Facing foreign policy problems, terrorism, and the war in Iraq, the United States has largely ignored Latin America over the last three years, although five major issues have received public and U.S. Government attention: immigration, free trade, drugs from Colombia, Hugo Chavez in Venezuela, and Cuba. These subjects remain important “hot button issues”, which generate more heat than light and are usually considered within a short-term US foreign policy framework. Rather than address such issues through multi-lateral diplomacy, the US seems to pursue a more narrow bi-lateral approach. As a result, it is not surprising that these issues remains problematic and “solutions”, i.e. constructive,
medium term approaches to these issues, have not been identified, much less adopted. The greater tragedy is that these issues seem to receive the majority of attention by the U.S. Administration rather than collaborating to accelerate and sustain economic and social development in the region. There is compelling evidence that economic and social progress at home would alleviate the external pressures generated by these five issues.
6. An important dimension of this situation is the lack of a plurality of informed narratives available to the United States media about change in Latin America.
In the popular media, Latin America remains captured by a handful of reporters: Larry Rohter of The New York Times, Andres Oppenheimer of The Miami Herald, and Lucia Newman of CNN in Havana, who frequently seem to have specific political or journalistic perspectives which limit their analysis. Indeed, there is probably too much attention to rhetoric and not enough to practice. For example, more attention needs to be devoted to the content of the fiscal and social policies of Lula and Chavez rather than their rhetoric.
During 2006 mainstream magazines and journals have also begun to focus on the so-called “Turn to the Left of Latin America”. A stream of articles has appeared, but the depth and quality of analysis varies considerably. The Economist has opined about “The Return of Populism”, lumping together six leaders and countries into a single category, failing to acknowledge the differences between these countries, from Chile, hailed as the model country for the Washington Consensus, to impoverished Bolivia with a GDP a fraction of that found in the other countries. Applying the term “populist” fails to appreciate the diverse political origins and policy agendas being developed by these new governments. A more nuanced, but also still simplistic perspective is outlined by Jorge Castaneda, political scientist and former Mexican Foreign Minister in Foreign Affairs, who argues that there are “two lefts”, dividing the new leaders in two categories. Castaneda, however, relies on his historical analysis of 15 years ago and ignores the important differences in areas such as fiscal policies or debt management between Bachelet, Kirchner, Lula, and Morales. Nor does he seem to appreciate the changes in the level of sophistication and depth of discontent in Latin American countries as a result of several decades of disappointed expectations. The weaknesses of these recent articles suggest the importance of undertaking serious comparative analysis.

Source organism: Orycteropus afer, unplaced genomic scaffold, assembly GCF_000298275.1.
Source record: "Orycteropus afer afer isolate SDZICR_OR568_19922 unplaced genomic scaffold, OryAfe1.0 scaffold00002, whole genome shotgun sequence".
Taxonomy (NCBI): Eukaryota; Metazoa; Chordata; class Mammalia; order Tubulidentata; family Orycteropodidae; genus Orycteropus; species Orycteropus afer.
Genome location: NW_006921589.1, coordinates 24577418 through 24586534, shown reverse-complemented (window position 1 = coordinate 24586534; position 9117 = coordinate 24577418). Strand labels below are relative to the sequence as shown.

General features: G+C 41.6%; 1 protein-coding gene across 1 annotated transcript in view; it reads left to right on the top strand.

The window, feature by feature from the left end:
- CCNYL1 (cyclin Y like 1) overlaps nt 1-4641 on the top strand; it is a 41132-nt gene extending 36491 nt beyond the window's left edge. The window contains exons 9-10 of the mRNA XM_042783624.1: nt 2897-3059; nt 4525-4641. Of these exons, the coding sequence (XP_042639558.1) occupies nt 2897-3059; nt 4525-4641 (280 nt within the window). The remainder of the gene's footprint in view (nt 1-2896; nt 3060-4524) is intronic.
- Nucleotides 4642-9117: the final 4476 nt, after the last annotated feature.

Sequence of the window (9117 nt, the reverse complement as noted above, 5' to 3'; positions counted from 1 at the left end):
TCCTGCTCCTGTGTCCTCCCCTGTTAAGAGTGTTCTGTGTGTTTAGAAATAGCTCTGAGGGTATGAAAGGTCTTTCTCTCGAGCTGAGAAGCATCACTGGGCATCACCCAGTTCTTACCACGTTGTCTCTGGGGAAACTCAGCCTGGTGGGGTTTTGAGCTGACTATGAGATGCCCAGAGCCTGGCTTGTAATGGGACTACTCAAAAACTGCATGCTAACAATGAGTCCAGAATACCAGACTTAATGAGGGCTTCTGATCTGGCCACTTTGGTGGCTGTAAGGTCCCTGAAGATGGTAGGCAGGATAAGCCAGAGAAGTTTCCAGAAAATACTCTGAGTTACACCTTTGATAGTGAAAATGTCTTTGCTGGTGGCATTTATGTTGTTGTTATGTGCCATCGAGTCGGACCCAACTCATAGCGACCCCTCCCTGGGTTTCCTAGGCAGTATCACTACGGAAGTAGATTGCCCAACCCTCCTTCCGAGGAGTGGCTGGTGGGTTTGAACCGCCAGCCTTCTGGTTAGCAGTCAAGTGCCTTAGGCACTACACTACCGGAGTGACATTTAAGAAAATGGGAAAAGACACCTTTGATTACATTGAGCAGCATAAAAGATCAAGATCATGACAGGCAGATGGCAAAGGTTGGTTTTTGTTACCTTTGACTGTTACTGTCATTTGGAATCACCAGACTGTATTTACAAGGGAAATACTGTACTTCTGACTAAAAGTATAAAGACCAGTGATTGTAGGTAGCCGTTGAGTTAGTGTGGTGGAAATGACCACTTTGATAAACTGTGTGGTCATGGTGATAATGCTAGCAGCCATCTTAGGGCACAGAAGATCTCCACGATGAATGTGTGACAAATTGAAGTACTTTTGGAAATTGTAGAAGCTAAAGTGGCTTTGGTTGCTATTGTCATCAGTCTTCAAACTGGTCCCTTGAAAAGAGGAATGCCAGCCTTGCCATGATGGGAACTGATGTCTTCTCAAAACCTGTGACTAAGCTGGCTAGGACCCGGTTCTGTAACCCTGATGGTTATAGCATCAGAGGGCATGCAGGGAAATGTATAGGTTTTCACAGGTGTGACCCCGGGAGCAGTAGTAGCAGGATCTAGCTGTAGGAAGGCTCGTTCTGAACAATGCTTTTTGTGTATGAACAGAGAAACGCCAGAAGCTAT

Hugo Chavez has received the most press and journal attention, reflecting his provocative attacks on the United States, his relationship with Cuba, and his activist role in Latin America. Coverage of Chavez varies considerably in quality, but two serious portraits have appeared recently, adding some depth to the generalized image of Chavez as out of control. While Chavez receives a disproportionate share of media attention Ðparticularly after his attack on George Bush at the United NationsÐ he may actually be of much less significance for the future of Latin American development than the internal substantive debates in Argentina, Bolivia, Brazil, and Chile in which significant political and institutional issues are being debated and resolved.
7. While these and many more articles appear in the US press, it is important to note that there are few if any real opportunities for the new Latin American leadership to communicate directly to audiences in the United States.